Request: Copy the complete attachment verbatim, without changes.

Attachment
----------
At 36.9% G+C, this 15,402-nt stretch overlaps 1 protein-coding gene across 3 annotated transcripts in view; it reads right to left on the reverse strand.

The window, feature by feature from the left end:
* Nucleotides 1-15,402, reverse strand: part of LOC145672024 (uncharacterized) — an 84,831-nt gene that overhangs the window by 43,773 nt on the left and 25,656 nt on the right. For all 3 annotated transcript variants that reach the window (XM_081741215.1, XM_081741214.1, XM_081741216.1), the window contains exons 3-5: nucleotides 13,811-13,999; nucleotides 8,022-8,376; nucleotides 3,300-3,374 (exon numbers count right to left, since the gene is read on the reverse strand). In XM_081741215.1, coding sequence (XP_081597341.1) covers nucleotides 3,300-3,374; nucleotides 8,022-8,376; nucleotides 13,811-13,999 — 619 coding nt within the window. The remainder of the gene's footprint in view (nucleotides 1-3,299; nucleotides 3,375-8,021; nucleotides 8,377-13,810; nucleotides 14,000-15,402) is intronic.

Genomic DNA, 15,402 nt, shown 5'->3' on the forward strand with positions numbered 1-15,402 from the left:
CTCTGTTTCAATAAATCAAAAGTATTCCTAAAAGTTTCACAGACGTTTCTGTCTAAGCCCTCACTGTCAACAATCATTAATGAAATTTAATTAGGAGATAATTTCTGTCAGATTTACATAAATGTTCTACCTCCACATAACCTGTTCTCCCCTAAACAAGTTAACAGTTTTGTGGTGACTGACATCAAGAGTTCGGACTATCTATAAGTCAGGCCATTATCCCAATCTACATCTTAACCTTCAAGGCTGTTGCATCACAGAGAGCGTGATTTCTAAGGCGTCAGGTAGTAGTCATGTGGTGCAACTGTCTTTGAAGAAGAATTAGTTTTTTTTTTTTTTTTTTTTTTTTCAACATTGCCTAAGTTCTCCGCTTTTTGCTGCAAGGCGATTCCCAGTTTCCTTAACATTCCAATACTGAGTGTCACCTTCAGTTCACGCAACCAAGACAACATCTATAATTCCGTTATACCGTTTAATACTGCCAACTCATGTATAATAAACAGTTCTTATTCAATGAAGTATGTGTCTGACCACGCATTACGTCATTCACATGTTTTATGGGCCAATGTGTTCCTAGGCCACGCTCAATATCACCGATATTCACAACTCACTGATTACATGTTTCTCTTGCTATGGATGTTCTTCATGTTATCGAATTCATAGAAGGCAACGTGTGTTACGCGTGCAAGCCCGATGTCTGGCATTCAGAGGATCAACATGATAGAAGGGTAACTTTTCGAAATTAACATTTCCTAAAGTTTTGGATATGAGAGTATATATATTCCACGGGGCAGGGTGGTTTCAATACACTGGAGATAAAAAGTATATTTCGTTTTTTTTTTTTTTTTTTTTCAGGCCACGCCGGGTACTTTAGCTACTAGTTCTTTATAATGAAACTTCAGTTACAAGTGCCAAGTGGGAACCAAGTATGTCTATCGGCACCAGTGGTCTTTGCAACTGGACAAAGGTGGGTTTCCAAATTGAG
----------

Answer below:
At 36.9% G+C, this 15,402-nt stretch overlaps 1 protein-coding gene across 3 annotated transcripts in view; it reads right to left on the reverse strand.

The window, feature by feature from the left end:
* Nucleotides 1-15,402, reverse strand: part of LOC145672024 (uncharacterized) — an 84,831-nt gene that overhangs the window by 43,773 nt on the left and 25,656 nt on the right. For all 3 annotated transcript variants that reach the window (XM_081741215.1, XM_081741214.1, XM_081741216.1), the window contains exons 3-5: nucleotides 13,811-13,999; nucleotides 8,022-8,376; nucleotides 3,300-3,374 (exon numbers count right to left, since the gene is read on the reverse strand). In XM_081741215.1, coding sequence (XP_081597341.1) covers nucleotides 3,300-3,374; nucleotides 8,022-8,376; nucleotides 13,811-13,999 — 619 coding nt within the window. The remainder of the gene's footprint in view (nucleotides 1-3,299; nucleotides 3,375-8,021; nucleotides 8,377-13,810; nucleotides 14,000-15,402) is intronic.

Genomic DNA, 15,402 nt, shown 5'->3' on the forward strand with positions numbered 1-15,402 from the left:
CTCTGTTTCAATAAATCAAAAGTATTCCTAAAAGTTTCACAGACGTTTCTGTCTAAGCCCTCACTGTCAACAATCATTAATGAAATTTAATTAGGAGATAATTTCTGTCAGATTTACATAAATGTTCTACCTCCACATAACCTGTTCTCCCCTAAACAAGTTAACAGTTTTGTGGTGACTGACATCAAGAGTTCGGACTATCTATAAGTCAGGCCATTATCCCAATCTACATCTTAACCTTCAAGGCTGTTGCATCACAGAGAGCGTGATTTCTAAGGCGTCAGGTAGTAGTCATGTGGTGCAACTGTCTTTGAAGAAGAATTAGTTTTTTTTTTTTTTTTTTTTTTTTCAACATTGCCTAAGTTCTCCGCTTTTTGCTGCAAGGCGATTCCCAGTTTCCTTAACATTCCAATACTGAGTGTCACCTTCAGTTCACGCAACCAAGACAACATCTATAATTCCGTTATACCGTTTAATACTGCCAACTCATGTATAATAAACAGTTCTTATTCAATGAAGTATGTGTCTGACCACGCATTACGTCATTCACATGTTTTATGGGCCAATGTGTTCCTAGGCCACGCTCAATATCACCGATATTCACAACTCACTGATTACATGTTTCTCTTGCTATGGATGTTCTTCATGTTATCGAATTCATAGAAGGCAACGTGTGTTACGCGTGCAAGCCCGATGTCTGGCATTCAGAGGATCAACATGATAGAAGGGTAACTTTTCGAAATTAACATTTCCTAAAGTTTTGGATATGAGAGTATATATATTCCACGGGGCAGGGTGGTTTCAATACACTGGAGATAAAAAGTATATTTCGTTTTTTTTTTTTTTTTTTTTCAGGCCACGCCGGGTACTTTAGCTACTAGTTCTTTATAATGAAACTTCAGTTACAAGTGCCAAGTGGGAACCAAGTATGTCTATCGGCACCAGTGGTCTTTGCAACTGGACAAAGGTGGGTTTCCAAATTGAG